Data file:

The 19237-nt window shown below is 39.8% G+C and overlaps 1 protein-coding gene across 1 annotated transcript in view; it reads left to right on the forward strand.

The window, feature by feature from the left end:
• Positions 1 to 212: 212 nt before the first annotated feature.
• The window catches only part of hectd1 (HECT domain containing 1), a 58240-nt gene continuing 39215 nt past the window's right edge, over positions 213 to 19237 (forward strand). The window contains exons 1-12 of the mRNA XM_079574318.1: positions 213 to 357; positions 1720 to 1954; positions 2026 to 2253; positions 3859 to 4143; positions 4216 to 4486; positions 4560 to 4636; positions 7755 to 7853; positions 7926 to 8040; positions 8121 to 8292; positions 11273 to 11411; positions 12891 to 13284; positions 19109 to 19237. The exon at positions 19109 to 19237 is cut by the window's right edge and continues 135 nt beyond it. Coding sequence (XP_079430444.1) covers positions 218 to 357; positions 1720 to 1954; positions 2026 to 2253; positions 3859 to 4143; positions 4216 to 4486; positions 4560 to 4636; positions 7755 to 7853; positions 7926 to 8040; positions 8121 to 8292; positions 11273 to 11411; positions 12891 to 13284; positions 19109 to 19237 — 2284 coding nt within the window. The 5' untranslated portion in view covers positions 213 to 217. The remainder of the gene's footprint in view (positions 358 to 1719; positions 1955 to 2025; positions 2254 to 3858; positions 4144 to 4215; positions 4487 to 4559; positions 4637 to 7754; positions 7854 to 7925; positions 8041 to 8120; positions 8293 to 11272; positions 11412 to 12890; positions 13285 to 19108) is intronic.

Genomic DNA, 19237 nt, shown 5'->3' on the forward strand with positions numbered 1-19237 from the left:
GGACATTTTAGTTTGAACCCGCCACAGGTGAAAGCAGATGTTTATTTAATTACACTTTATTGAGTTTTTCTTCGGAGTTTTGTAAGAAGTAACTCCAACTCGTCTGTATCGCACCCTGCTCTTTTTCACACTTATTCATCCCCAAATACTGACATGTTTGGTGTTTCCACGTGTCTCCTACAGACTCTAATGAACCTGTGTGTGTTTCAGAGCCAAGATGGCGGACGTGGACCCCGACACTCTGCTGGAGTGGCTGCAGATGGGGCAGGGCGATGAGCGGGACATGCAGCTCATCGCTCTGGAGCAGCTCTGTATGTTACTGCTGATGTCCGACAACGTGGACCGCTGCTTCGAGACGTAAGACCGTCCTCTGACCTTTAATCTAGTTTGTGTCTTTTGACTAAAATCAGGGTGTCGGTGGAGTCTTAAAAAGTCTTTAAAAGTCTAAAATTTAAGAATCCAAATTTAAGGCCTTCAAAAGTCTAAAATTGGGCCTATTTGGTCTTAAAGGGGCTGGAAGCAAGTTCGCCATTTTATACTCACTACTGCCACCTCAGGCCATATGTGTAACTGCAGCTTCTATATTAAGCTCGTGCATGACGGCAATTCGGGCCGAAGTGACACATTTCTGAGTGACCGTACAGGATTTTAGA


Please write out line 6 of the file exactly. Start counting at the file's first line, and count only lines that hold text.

GGACATTTTAGTTTGAACCCGCCACAGGTGAAAGCAGATGTTTATTTAATTACACTTTATTGAGTTTTTCTTCGGAGTTTTGTAAGAAGTAACTCCAACTCGTCTGTATCGCACCCTGCTCTTTTTCACACTTATTCATCCCCAAATACTGACATGTTTGGTGTTTCCACGTGTCTCCTACAGACTCTAATGAACCTGTGTGTGTTTCAGAGCCAAGATGGCGGACGTGGACCCCGACACTCTGCTGGAGTGGCTGCAGATGGGGCAGGGCGATGAGCGGGACATGCAGCTCATCGCTCTGGAGCAGCTCTGTATGTTACTGCTGATGTCCGACAACGTGGACCGCTGCTTCGAGACGTAAGACCGTCCTCTGACCTTTAATCTAGTTTGTGTCTTTTGACTAAAATCAGGGTGTCGGTGGAGTCTTAAAAAGTCTTTAAAAGTCTAAAATTTAAGAATCCAAATTTAAGGCCTTCAAAAGTCTAAAATTGGGCCTATTTGGTCTTAAAGGGGCTGGAAGCAAGTTCGCCATTTTATACTCACTACTGCCACCTCAGGCCATATGTGTAACTGCAGCTTCTATATTAAGCTCGTGCATGACGGCAATTCGGGCCGAAGTGACACATTTCTGAGTGACCGTACAGGATTTTAGA